This study has already asserted that most Americans generally demonstrate a value for education through the population growth trends that favor suburbs with great schools. These enclaves in Indianapolis and Columbus would suggest that Americans value homogeneity just as much: rich, white communities can grow astronomically yet remain rich and white. I’m not convinced that Americans are so fixated on racial prejudice that they are identifying these suburbs as “good” solely because they are mostly white, but a couple of embedded demographic features are shaping these settlement patterns. 1) Whites remain the numerically dominant race as well as the wealthiest, and they consequently have the greatest freedom to move into communities of their choice (though the numeric and economic dominance of whites is slowly declining). 2) Homogeneous educational environments do tend to foster greater academic success, whether homogeneity is ethnic or (particularly) economic.
If this latter postulate seems discomfiting, it’s not derived from racial or ethnic prejudice so much as the fact that homogeneity of all types facilitates efficiency of resources. The more racially diverse school districts in Indianapolis, such as IPS or the collar townships, must cater to a broader economic array, from the affluent to the extreme poor, while the suburbs generally only educate the affluent, regardless of race. School districts in Indianapolis (excluding to the two homogenous enclaves of Speedway and Beech Grove) require English as a Learned Language (ELL) programs for an increasing array of students. Even if the suburban school districts enroll some ethnic minorities and foreign-born citizens, the language and cultural barriers are smaller because these ethnic minority families already had the financial strength to move to the suburbs. Indianapolis Public Schools and the surrounding collar townships must assimilate a rapidly growing array of foreign born students. For better or for worse, economically and culturally homogenous communities—the Bexley, the Beech Grove, or the Speedway—typically demand far fewer resources in aggregate and are therefore easier to teach, resulting in a school system that yields better metrics at a lower cost per pupil.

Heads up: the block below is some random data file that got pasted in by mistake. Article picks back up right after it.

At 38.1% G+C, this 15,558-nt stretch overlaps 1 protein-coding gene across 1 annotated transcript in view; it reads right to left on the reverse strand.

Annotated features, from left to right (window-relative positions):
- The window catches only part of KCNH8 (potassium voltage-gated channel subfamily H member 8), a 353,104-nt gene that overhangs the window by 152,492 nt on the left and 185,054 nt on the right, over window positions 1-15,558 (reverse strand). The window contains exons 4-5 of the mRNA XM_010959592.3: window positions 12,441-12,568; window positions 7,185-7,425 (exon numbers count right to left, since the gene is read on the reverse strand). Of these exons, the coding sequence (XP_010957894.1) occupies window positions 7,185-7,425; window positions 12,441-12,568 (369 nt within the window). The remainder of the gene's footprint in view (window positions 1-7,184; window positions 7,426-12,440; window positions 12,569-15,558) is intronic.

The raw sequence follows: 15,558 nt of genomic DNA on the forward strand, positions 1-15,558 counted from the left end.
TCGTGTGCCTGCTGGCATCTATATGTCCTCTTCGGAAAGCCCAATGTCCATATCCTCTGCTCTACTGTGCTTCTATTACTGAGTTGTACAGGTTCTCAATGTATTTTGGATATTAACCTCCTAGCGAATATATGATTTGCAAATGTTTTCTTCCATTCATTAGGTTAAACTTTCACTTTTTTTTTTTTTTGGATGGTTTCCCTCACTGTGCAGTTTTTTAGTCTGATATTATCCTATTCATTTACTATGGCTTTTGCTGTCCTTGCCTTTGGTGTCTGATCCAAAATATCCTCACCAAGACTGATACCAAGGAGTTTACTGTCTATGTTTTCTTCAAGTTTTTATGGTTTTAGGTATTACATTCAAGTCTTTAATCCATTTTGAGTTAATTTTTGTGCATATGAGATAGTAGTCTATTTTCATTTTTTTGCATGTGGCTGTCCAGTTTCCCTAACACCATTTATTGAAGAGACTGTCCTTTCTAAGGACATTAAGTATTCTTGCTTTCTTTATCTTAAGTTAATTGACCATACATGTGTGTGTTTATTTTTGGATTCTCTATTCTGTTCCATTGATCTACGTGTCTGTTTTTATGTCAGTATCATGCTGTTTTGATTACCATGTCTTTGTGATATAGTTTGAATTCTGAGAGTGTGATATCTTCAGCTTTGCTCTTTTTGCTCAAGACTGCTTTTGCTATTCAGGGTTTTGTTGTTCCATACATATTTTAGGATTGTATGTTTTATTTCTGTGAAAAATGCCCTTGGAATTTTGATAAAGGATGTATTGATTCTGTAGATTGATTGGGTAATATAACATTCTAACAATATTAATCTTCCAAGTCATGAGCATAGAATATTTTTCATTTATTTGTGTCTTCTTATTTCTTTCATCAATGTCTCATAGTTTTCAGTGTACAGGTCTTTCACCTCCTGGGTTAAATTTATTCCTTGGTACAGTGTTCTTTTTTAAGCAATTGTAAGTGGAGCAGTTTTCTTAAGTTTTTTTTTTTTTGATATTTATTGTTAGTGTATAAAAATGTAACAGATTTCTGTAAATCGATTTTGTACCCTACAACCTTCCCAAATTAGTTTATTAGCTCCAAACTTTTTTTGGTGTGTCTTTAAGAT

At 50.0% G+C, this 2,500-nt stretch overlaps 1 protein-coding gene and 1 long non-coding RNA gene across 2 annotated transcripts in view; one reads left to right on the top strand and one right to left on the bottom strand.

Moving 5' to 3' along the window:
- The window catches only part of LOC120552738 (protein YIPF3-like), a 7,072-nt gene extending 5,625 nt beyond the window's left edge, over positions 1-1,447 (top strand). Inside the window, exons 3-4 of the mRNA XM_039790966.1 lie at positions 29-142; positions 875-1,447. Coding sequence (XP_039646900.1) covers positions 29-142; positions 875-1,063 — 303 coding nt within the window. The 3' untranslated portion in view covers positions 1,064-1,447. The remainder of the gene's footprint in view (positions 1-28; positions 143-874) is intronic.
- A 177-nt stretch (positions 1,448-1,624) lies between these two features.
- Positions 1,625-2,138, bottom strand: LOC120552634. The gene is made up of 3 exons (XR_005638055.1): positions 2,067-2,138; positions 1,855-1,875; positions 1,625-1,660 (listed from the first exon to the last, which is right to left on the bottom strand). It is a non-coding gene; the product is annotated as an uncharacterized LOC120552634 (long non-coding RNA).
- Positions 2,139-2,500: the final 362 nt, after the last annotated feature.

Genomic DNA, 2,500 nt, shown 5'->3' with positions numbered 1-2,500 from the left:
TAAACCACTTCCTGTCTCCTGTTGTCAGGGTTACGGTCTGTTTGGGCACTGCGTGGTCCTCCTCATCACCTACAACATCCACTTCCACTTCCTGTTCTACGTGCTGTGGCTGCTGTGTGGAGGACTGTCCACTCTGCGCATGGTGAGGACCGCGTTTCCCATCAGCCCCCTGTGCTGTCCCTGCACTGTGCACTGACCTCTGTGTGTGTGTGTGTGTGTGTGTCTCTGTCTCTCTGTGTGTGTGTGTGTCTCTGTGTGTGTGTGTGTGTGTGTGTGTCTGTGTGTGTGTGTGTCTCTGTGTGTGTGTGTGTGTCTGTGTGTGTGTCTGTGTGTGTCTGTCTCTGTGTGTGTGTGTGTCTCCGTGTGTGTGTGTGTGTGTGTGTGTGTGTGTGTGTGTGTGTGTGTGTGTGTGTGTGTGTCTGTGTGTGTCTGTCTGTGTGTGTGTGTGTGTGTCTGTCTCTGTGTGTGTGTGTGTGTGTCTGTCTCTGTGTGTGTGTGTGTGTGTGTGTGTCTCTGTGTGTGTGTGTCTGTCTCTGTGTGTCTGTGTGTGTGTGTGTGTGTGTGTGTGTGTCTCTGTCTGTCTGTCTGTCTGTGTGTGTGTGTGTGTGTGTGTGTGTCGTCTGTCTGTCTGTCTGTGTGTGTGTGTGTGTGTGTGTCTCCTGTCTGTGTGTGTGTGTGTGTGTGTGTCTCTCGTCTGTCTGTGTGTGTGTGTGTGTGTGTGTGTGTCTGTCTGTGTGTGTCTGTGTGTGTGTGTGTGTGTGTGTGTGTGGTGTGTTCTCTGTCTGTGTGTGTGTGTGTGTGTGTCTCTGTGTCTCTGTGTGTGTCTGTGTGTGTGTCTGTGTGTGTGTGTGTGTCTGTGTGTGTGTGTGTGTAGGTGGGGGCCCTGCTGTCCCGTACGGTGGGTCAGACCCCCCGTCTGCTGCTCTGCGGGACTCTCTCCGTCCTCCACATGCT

Buying the Right School System
Despite a non-exclusionary structure that resembles a public good, school districts are first and foremost competitive commodities. When highly marketable, school districts endow land inside their invisible boundaries with greater value. Therefore, both municipal governments and the electorates themselves have commodified schools so intractably that it has become their ambition to refine the district continuously, ideally so that it attracts the demographic base that will allow it to perform at a high standard as efficiently as possible.
Where does this leave the other schools? The final section of my already complete report will focus on my own recommendations for how schools that are neither suburbs of a single social class, nor impoverished inner-city can harness their diverse demographics to remain recognizable and competitive.